I. Re-Cap and Introduction
A. Read 22:1-2
1 The word of the Lord came to me: 2 Further, O mortal, arraign, arraign the city of bloodshed; declare to her all her abhorrent deeds!
Jerusalem has so many glorious names elsewhere in the Tanach (city of peace, Righteousness, of God, Faithful City) and in Ezekiel (HaShem is there); here it is called the City of Bloodshed. The chapter explains the use of the name. How could it be so?
B. Read 24:16-18
16 O mortal, I am about to take away the delight of your eyes from you through pestilence; but you shall not lament or weep or let your tears flow. 17 Moan softly; observe no mourning for the dead: Put on your turban and put your sandals on your feet; do not cover over your upper lip, and do not eat the bread of comforters.”
18 In the evening my wife died, and in the morning I did as I had been commanded. And when I spoke to the people that morning,
Why is the prophet not permitted to mourn the devastation, which involved perhaps the loss of his own wife? How/why does a leader who loves the people refrain from mourning?
C. Read 25:8, 12, 15, 26:2
8 Thus said the Lord God: Because Moab and Seir said, “ See, the House of Judah is like all other nations:---
12 Thus said the Lord God; Because Edom acted vengefully against the House of Judah and incurred guilt by wreaking revenge upon it---
15 Thus said the Lord God: Because the Philistines, in their ancient hatred, acted vengefully, and with utter scorn sought revenge and destruction---
26: 2 O mortal, because Tyre gloated over Jerusalem, “Aha! The gateway of the peoples is broken, it has become mine; I shall be filled, now that it is laid in ruins”---
How do Moab and Seir, Edom, the Philistines, and Tyre offend God? Why are they unable to preserve the “victories” God has given them? What are we learning more generally about God’s expectations of people who “benefit” from Divine favor?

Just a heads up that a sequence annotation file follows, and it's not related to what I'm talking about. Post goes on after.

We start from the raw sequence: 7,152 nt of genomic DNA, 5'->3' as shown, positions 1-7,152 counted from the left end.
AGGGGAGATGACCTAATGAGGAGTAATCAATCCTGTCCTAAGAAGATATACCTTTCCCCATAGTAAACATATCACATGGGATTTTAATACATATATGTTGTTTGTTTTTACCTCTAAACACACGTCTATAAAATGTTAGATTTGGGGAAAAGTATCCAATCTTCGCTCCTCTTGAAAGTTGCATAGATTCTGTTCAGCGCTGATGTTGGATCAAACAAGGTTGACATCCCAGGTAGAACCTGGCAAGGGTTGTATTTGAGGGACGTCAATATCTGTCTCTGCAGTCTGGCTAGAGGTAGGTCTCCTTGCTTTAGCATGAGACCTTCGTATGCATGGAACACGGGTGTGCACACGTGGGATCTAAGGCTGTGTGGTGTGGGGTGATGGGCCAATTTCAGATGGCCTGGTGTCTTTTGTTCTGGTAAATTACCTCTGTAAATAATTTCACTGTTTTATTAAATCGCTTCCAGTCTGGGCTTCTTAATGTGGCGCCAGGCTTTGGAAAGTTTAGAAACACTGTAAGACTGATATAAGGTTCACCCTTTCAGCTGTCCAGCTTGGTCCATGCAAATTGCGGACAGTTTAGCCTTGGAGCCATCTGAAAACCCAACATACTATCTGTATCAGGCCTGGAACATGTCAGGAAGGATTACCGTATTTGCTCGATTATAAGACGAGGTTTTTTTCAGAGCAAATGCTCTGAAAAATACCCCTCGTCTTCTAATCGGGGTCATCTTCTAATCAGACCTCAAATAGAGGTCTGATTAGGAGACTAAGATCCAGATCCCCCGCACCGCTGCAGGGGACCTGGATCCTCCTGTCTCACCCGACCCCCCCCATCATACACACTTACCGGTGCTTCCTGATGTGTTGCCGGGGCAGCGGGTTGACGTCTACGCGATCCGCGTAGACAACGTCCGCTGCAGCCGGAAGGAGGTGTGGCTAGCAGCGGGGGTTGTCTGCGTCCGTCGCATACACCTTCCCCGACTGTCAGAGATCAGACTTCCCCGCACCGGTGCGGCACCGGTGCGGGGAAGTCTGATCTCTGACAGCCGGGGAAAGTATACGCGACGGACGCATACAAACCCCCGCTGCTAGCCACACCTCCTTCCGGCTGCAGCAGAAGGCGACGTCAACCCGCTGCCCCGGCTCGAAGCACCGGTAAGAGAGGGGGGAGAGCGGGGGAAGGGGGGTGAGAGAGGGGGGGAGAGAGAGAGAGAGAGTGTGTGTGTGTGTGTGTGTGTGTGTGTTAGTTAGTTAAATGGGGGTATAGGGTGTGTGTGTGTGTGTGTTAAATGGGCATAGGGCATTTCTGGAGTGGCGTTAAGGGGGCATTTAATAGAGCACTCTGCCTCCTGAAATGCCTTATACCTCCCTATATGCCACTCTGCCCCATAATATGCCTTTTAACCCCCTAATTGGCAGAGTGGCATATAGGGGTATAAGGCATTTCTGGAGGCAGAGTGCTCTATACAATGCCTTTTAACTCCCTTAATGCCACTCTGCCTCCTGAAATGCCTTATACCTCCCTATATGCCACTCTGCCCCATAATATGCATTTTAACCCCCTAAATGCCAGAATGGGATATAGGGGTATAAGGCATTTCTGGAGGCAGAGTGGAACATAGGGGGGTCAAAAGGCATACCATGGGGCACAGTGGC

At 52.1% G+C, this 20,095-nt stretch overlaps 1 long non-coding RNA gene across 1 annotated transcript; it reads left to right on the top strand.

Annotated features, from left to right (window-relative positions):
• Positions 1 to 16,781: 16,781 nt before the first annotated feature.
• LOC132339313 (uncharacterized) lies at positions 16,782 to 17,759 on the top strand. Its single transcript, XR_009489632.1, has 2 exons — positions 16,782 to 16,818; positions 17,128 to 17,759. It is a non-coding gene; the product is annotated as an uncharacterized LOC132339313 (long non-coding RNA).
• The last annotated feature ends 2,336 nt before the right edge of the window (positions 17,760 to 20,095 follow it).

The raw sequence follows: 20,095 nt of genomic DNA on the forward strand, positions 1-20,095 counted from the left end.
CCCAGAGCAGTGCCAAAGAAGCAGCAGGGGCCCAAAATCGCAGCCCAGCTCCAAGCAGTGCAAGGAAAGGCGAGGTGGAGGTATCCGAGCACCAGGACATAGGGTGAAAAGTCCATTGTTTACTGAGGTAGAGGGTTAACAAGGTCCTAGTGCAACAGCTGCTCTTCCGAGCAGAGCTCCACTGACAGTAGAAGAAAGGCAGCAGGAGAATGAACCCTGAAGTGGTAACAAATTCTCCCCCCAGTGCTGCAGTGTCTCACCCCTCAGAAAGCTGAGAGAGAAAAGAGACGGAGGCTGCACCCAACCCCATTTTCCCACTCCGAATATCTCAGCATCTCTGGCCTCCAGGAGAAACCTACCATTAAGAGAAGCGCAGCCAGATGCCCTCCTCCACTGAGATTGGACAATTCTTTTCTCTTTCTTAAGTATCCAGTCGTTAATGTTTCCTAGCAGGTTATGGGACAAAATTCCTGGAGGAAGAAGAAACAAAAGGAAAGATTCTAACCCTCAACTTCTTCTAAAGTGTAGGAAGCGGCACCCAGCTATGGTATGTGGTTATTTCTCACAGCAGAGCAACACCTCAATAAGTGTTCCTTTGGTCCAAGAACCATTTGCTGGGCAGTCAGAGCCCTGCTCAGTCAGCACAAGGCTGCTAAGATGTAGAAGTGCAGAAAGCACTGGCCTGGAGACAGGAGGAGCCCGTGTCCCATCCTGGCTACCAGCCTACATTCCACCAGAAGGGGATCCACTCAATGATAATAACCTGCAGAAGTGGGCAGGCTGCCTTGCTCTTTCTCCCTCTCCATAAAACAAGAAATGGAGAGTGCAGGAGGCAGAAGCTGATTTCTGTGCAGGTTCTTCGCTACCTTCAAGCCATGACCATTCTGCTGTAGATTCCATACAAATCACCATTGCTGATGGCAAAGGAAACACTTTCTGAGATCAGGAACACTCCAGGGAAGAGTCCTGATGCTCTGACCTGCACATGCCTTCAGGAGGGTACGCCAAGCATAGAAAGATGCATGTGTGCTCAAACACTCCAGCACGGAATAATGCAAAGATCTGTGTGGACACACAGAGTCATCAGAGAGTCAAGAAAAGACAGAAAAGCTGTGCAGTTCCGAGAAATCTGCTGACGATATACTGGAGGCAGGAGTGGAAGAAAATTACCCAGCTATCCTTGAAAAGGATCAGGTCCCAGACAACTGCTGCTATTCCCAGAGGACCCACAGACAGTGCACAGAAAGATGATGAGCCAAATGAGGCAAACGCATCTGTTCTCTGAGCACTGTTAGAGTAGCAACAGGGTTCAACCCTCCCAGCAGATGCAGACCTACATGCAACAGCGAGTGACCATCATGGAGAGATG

D. While God (through Ezekiel) condemns the wrongdoing of these nations, we also see in chapters 27 and 28 God’s direction to Ezekiel to sing a lament specifically for Tyre. Why? What might this - broadly put - mean?
Read 27:1-6, 33-34; 28:1-7. Also, look at 28:13-17, which describe it beautifully.
1 The word of the Lord came to me: 2 Now you, O mortal, intone a dirge over Tyre. 3 Say to Tyre: O you who dwell at the gateway of the sea, Who trade with the peoples on many coastlands: Thus said the Lord God: O Tyre, you boasted, I am perfect in beauty. 4 Your frontiers were on the high seas. Your builders perfected your beauty. 5 From cypress trees of Senir. They fashioned your planks; They took a cedar from Lebanon To make a mast for you. 6 From oak trees of Bashan they made your oars; of boxwood from the isles of Kittim, inlaid with ivory, they made your decks.
33 When your wares were unloaded from the seas, You satisfied many peoples; with your great wealth and merchandise you enriched the kings of the earth. 34 But when you were wrecked on the seas, in the deep waters sank your merchandise and all the crew aboard you.
1 The word of the Lord came to me: 2 O mortal, say to the prince of Tyre: Thus said the Lord God: Because you have been so haughty and have said, ”I am a god; I sit enthroned like a god in the heart of the seas,: whereas you are not a god but a man, though you deemed your mind equal to a god’s--- 3 Yes, you are wiser than Daniel; in no hidden matter can anyone compare to you. 4 By your shrewd understanding you have gained riches, and have amassed gold and silver in your treasuries. 5 By your great shrewdness in trade you have increased your wealth, and you have grown haughty because of our wealth. 6 Assuredly, thus said the Lord God: Because you have deemed your mind equal to a god’s, 7 I swear I will bring against you strangers, the most ruthless of nations. They shall unsheathe their swords against your prized shrewdness, and they shall strike down your splendor.
13 You were in Eden, the garden of God; Every precious stone was your adornment; Carnelian, chrysolite, and amethyst; beryl, lapis lazuli, and jasper; sapphire, turquoise, and emerald’ and gold beautifully wrought for you, Mined for you, prepared the day you were created. 14 I created you a cherub with outstretched shielding wings; and you resided on God’s holy mountain; you walked among stones of fire. 15 You were blameless in your ways, from the day you were created until wrongdoing was found in you. 16 by your far-flung commerce you were filled with lawlessness and you sinned. So I have struck you down from the mountain of God, and I have destroyed you, O shielding cherub, from among the stones of fire. 17 You grew haughty because of your beauty, you debased your wisdom for the sake of your splendor; I have cast you to the ground, I have made you an object for kings to stare at.
E. In the closing chapters of the book, Ezekiel’s role moves from one of sentinel to one who develops the response to the fugitive. This happens as the book turns from the theme of destruction to consolation. Let’s look at 33:1-5 and then 33:10-16 and consider how this is so.